- In Homestuck, a perfectly ordinary bucket in our culture has some... dirty connotations in Troll society. On the other hand, their reproduction system involves a centralized mother making each generation from the genetic material of all the previous one, making "one diabolical incestuous slurry" the standard, so they don't understand our taboo of incest.
- A lesser example is that the trolls are surprised homosexuality "is even a thing" since any troll couple can contribute to the slurry as long as they really love or hate each other.
- Another example is uu, who persistently pesters Dirk to draw filthy harcore porn for him...of people acting out totally normal, nonsexual romantic actions such as kissing or hugging. (To be fair, uu may well just be weird.) And then after two pages of this, it's subverted right at the last minute:
- In Drowtales, bisexuality and multiple partners is the norm for Drows, while pure heterosexuals like Zala'ess and her hubby Sabrror, and pure homosexuals like Snadhya'runes and Mel'anarch are considered abnormal.
- Cannibalism is also acceptable. With so few resources, Drow eating Drow is the norm amongst the lower class.
- Saturday Morning Breakfast Cereal plays the trope straight (well, mostly) but for imagined titillation rather than offense.
- Played for Blue and Orange Morality in Tales of MU, most notably with nymphs, who have been granted their humanoid bodies as a gift to those who created them from the great Mother Khaele. What this means is that they must expose themselves at all times, and wearing clothing is their taboo. They also are given these bodies (as opposed to their "other body," that is, the field that is also a physical part of them) to engage in frequent sexual activity with others, which causes their field and humanoid form to both become healthier and sustained.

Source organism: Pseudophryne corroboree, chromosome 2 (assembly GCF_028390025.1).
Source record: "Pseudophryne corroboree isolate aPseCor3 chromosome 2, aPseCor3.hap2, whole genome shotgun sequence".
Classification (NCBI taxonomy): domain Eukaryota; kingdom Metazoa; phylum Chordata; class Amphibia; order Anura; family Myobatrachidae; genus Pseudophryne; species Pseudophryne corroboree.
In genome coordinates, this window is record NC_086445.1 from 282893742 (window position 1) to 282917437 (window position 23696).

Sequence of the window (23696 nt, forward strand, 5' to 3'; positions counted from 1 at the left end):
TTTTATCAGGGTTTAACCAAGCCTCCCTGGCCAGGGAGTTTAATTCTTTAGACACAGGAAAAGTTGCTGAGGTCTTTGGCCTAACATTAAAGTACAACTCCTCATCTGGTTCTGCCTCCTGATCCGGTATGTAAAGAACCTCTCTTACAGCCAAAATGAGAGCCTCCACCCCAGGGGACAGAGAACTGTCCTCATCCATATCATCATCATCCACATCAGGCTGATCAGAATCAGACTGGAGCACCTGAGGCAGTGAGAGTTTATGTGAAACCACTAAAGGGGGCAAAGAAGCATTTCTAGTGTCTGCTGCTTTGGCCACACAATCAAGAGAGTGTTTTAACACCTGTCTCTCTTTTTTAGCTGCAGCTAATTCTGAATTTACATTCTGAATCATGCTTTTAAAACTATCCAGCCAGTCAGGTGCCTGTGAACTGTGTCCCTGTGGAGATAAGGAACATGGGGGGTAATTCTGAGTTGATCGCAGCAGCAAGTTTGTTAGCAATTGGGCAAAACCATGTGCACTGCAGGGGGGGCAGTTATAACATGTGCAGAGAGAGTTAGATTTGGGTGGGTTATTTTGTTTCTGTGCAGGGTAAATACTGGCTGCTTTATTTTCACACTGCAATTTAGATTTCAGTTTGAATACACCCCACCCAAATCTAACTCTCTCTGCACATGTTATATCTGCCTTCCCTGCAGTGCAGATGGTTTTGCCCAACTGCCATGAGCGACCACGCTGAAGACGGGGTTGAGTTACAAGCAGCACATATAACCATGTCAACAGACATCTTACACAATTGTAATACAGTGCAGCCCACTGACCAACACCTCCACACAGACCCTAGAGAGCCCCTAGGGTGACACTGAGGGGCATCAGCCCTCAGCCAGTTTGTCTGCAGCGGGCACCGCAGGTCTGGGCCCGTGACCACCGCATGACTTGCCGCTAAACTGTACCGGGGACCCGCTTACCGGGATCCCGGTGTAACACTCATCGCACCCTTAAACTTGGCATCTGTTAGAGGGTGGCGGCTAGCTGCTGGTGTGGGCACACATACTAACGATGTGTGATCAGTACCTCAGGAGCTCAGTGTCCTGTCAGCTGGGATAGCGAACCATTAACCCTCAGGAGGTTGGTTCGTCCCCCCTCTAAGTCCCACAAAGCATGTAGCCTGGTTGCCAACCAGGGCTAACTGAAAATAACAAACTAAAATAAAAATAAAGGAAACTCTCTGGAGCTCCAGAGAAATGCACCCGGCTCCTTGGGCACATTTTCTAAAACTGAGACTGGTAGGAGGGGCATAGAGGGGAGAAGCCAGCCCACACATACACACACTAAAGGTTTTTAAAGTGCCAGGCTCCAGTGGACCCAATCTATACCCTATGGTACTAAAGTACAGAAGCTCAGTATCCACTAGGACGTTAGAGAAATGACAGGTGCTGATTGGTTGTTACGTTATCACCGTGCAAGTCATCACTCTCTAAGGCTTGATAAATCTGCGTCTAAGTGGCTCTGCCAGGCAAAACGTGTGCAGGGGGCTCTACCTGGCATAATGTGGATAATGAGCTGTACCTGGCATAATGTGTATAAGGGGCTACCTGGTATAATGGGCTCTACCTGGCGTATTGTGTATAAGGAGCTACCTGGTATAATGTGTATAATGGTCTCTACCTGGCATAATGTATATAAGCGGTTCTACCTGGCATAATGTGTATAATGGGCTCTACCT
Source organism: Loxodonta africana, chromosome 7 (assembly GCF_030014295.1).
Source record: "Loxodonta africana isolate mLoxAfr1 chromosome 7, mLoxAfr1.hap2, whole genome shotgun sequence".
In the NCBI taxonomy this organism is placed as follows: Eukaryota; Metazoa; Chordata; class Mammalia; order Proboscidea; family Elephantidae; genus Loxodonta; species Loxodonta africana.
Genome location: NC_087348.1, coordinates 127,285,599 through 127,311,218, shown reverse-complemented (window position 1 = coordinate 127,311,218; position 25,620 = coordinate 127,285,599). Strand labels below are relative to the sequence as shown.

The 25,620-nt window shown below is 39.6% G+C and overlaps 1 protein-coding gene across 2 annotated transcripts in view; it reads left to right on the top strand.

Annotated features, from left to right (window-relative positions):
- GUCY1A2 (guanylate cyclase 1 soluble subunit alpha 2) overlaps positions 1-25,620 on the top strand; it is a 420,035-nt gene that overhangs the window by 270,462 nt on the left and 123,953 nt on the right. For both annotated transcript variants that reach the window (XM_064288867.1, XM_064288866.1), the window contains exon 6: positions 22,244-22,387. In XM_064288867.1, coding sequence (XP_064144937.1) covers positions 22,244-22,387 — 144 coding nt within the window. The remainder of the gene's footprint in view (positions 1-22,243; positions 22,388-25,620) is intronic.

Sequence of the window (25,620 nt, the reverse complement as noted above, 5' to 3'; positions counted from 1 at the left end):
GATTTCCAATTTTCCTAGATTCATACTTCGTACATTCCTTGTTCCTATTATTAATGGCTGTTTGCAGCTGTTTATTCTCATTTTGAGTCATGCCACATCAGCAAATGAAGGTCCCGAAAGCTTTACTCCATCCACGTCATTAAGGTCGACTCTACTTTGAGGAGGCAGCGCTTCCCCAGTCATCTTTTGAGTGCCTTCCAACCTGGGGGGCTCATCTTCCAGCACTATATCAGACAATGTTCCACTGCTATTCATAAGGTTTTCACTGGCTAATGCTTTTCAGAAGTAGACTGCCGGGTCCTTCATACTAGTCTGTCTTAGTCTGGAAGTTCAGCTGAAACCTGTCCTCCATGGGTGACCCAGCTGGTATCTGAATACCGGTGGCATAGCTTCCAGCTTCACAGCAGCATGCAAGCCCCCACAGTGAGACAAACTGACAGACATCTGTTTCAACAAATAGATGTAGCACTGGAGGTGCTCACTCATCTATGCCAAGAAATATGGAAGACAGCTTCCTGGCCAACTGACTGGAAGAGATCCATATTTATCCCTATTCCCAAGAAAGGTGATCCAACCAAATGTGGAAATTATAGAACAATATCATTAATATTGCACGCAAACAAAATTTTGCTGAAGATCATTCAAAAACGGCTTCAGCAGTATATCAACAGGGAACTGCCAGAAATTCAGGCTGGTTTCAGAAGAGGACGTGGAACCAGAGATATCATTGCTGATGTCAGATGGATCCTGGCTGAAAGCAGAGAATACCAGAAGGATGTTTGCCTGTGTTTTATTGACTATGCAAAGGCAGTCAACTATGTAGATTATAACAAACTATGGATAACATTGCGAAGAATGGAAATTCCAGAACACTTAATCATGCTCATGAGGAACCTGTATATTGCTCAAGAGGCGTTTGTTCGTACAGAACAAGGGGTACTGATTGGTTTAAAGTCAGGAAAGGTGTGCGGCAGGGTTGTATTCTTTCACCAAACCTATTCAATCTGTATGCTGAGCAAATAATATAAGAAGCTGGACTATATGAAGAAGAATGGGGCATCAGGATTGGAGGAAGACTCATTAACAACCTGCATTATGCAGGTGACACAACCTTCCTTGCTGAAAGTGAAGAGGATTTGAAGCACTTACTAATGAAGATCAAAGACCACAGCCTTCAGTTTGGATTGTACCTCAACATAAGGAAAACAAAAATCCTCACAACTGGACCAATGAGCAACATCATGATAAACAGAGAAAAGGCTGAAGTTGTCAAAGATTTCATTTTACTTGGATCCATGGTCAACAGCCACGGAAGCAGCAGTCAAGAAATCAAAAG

- In the same universe, implying that an elf enjoys heterosexual intercourse is apparently a dire insult.
- Played with regarding Dee's (dark) elf culture as well, where the heavily-matriarchal society in which she was raised gives Dee some less-than-humanizing views of men, resulting in some Deliberate Values Dissonance when she talks with surface-dwellers about their "fathers," a concept with significantly diminished importance in her society.
- In ancient Greece, a "Real Man" would find his pleasure with teenage boys, since apparently, that was the macho thing to do. Women were mainly for procreation, and a man who preferred to sleep with them was considered something of a sissy, or just downright weird.
- Also, being well endowed was considered comical and barbaric - real men didn't have big dicks.
- They thought it transferred arete from the man to the boy. A similar thing is found in Papua New Guinea, where it's thought that boys will never become men if they don't eat a steady diet of semen. However, vaginas are poisonous, so once a man has slept with a woman, he can't feed the boys anymore.
- In modern Western culture, premarital sex is accepted, and even considered normal. Couples can live together without being married, and even raise a family like that. One can go home from a nightclub with someone he/she has just met and have sex. But go to a conservative country or region with deeply-entrenched traditional values regarding marriage and sex, and such behavior is frowned upon at best, and (in some cases) a capital offense.
- And this is relatively recent development even in the West. Sex has been Serious Business in most cultures for most of written history.